Nazi doctors is an extreme example, but the behavior is completely normal human psychology. Less extreme examples are commonplace. We all do it to varying degrees for our lives are divided in so many ways. It is easy to not feel and understand the connection between our personal lives and our work lives, between the Sunday sermon and the rest of the week, between what we see on the news and the world immediately around us, between what we buy at the store and what is happening in another country, between what we learn in school and in books and how we think about our everyday experience. We know many things in many aspects of our lives, but we don’t quite make the connections. In this way, we know and we don’t know many things.

We know and don’t know about about mass incarceration and racial injustice:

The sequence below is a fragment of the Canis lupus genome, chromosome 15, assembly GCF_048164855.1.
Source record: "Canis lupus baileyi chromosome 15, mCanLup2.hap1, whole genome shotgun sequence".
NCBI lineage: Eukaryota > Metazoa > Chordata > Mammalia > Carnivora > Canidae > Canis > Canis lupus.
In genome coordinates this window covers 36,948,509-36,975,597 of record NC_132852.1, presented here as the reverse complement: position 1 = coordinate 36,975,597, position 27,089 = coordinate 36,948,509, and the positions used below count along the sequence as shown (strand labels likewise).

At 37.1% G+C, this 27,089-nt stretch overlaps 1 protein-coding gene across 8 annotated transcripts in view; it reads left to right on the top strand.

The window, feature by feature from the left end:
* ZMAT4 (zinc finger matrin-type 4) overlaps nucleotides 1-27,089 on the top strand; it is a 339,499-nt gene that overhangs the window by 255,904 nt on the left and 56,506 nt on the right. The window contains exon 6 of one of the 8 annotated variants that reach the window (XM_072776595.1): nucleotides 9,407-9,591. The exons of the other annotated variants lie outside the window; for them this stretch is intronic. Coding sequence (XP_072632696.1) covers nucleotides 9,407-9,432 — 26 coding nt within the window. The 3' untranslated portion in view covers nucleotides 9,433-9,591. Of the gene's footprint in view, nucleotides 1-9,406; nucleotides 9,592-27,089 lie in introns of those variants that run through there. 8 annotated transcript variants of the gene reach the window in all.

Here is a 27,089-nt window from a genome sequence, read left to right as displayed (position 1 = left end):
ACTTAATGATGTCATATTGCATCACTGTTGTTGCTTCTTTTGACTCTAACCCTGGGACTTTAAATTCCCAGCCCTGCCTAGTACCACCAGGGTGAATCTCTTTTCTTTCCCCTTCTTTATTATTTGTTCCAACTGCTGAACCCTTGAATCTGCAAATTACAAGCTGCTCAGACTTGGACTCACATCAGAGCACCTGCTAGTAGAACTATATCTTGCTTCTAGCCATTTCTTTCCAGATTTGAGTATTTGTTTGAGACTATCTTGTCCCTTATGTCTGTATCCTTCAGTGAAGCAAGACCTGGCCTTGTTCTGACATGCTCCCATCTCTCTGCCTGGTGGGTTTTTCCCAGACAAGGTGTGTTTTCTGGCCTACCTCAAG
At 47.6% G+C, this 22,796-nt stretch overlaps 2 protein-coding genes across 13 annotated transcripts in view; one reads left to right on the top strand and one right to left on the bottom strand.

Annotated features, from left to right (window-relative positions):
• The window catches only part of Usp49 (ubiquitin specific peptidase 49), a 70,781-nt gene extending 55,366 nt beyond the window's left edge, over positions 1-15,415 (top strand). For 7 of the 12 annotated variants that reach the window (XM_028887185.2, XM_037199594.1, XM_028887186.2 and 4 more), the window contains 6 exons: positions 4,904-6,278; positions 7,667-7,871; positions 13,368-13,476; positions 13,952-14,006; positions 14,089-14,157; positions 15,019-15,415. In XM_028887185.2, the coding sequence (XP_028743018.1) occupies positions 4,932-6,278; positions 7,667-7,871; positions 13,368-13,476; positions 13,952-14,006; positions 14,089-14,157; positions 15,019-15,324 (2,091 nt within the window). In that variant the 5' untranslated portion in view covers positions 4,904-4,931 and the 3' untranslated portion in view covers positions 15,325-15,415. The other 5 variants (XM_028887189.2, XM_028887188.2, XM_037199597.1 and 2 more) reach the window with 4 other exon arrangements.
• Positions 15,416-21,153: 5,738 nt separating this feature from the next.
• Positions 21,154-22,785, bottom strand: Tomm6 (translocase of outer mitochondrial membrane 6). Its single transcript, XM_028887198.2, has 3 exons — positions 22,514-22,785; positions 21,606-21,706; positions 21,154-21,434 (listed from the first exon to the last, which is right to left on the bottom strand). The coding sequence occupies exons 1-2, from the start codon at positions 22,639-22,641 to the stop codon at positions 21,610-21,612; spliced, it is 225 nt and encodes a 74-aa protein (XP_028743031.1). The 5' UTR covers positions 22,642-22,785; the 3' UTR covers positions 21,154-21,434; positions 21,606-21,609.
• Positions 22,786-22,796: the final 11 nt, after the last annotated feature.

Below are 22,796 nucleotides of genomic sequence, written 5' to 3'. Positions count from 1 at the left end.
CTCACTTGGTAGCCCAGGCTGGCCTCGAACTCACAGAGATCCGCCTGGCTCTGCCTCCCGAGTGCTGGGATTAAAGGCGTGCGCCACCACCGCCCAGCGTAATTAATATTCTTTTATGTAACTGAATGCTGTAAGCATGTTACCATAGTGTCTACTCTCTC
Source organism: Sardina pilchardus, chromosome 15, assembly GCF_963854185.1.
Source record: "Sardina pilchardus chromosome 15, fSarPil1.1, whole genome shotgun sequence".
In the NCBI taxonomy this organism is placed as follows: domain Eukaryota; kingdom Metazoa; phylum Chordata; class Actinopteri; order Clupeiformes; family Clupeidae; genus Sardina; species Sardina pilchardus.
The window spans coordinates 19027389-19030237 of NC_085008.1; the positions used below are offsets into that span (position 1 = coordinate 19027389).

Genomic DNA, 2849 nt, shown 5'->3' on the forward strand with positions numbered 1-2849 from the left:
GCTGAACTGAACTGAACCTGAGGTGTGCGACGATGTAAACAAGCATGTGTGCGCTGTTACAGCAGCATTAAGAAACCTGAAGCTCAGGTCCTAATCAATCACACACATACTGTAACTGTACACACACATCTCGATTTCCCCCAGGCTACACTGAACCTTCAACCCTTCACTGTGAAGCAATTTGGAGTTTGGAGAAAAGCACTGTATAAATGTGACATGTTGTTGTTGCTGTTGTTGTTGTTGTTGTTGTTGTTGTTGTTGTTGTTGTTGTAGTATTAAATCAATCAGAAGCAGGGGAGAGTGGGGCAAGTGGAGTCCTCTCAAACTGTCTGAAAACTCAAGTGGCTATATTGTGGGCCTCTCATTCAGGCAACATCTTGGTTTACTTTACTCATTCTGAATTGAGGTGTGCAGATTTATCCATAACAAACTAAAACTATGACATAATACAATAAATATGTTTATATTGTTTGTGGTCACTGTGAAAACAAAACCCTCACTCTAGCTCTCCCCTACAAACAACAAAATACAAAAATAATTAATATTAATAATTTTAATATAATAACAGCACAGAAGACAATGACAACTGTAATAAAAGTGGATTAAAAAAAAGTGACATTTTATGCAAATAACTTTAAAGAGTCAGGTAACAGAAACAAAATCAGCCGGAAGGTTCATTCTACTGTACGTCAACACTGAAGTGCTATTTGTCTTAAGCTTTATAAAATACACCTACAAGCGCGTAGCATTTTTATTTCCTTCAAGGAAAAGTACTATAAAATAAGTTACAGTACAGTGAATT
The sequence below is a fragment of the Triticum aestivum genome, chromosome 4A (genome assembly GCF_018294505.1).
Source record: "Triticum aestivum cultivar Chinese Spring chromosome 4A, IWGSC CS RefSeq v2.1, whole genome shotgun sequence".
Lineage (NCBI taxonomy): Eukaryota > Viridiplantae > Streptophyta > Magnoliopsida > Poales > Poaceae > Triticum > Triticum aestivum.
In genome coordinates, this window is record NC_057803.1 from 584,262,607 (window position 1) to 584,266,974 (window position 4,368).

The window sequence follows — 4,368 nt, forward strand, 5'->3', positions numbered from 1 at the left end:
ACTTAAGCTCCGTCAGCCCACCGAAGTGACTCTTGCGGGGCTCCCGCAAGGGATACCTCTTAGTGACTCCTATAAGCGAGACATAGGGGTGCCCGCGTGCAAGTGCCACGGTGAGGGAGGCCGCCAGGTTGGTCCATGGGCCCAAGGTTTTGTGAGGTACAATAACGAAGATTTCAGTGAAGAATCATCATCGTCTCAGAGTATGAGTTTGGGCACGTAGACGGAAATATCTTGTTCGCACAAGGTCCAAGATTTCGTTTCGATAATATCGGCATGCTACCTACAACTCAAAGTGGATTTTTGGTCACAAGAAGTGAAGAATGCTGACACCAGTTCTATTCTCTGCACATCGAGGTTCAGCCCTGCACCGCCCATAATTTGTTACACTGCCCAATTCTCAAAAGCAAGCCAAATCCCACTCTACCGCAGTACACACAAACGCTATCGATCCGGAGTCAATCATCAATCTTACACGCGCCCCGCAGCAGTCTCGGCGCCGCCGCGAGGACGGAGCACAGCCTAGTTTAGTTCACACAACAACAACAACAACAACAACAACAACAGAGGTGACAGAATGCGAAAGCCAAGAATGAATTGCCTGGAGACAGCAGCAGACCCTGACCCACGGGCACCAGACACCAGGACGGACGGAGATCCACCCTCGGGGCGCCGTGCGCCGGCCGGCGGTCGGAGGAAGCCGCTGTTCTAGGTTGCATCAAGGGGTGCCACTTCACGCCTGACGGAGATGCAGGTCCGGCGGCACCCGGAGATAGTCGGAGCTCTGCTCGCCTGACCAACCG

“The claim that we really know where all the black men have gone may inspire considerable doubt. If we know, why do we feign ignorance ? Could it be that most people really don’t know? Is it possible that the roundup, lockdown, and exclusion of black men en masse from the body politic has occurred largely unnoticed? The answer is yes and no.

“Much has been written about the ways in which people manage to deny, even to themselves, that extraordinary atrocities, racial oppression, and other forms of human suffering have occurred or are occurring. Criminologist Stanley Cohen wrote perhaps the most important book on the subject, States of Denial. The book examines how individuals and institutions—victims, perpetrators, and bystanders—know about yet deny the occurrence of oppressive acts. They see only what they want to see and wear blinders to avoid seeing the rest. This has been true about slavery, genocide , torture, and every form of systemic oppression.

“Cohen emphasizes that denial, though deplorable, is complicated. It is not simply a matter of refusing to acknowledge an obvious, though uncomfortable, truth. Many people “know” and “not-know” the truth about human suffering at the same time. In his words, “Denial may be neither a matter of telling the truth nor intentionally telling a lie. There seem to be states of mind, or even whole cultures, in which we know and don’t know at the same time.”